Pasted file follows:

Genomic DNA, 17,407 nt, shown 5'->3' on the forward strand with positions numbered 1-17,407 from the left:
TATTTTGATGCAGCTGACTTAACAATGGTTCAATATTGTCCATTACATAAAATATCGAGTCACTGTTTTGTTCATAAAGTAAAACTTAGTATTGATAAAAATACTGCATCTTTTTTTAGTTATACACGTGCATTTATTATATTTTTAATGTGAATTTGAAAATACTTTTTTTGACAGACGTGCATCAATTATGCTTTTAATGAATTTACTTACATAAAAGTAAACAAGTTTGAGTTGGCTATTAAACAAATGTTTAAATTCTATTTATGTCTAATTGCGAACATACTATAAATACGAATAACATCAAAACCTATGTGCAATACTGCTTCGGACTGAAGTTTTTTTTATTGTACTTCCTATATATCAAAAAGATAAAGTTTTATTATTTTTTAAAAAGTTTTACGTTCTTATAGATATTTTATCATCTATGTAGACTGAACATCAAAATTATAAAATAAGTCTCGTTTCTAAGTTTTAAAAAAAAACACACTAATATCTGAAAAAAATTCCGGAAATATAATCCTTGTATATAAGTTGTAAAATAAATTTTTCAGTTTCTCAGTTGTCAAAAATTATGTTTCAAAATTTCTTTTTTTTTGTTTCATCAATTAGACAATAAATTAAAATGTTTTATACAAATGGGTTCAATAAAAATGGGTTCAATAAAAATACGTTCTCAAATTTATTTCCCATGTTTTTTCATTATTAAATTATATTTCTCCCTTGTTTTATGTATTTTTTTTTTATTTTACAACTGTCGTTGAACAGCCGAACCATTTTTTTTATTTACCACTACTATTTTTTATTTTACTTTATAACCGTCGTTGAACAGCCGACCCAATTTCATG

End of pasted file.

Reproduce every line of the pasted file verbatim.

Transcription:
Genomic DNA, 17,407 nt, shown 5'->3' on the forward strand with positions numbered 1-17,407 from the left:
TATTTTGATGCAGCTGACTTAACAATGGTTCAATATTGTCCATTACATAAAATATCGAGTCACTGTTTTGTTCATAAAGTAAAACTTAGTATTGATAAAAATACTGCATCTTTTTTTAGTTATACACGTGCATTTATTATATTTTTAATGTGAATTTGAAAATACTTTTTTTGACAGACGTGCATCAATTATGCTTTTAATGAATTTACTTACATAAAAGTAAACAAGTTTGAGTTGGCTATTAAACAAATGTTTAAATTCTATTTATGTCTAATTGCGAACATACTATAAATACGAATAACATCAAAACCTATGTGCAATACTGCTTCGGACTGAAGTTTTTTTTATTGTACTTCCTATATATCAAAAAGATAAAGTTTTATTATTTTTTAAAAAGTTTTACGTTCTTATAGATATTTTATCATCTATGTAGACTGAACATCAAAATTATAAAATAAGTCTCGTTTCTAAGTTTTAAAAAAAAACACACTAATATCTGAAAAAAATTCCGGAAATATAATCCTTGTATATAAGTTGTAAAATAAATTTTTCAGTTTCTCAGTTGTCAAAAATTATGTTTCAAAATTTCTTTTTTTTTGTTTCATCAATTAGACAATAAATTAAAATGTTTTATACAAATGGGTTCAATAAAAATGGGTTCAATAAAAATACGTTCTCAAATTTATTTCCCATGTTTTTTCATTATTAAATTATATTTCTCCCTTGTTTTATGTATTTTTTTTTTATTTTACAACTGTCGTTGAACAGCCGAACCATTTTTTTTATTTACCACTACTATTTTTTATTTTACTTTATAACCGTCGTTGAACAGCCGACCCAATTTCATG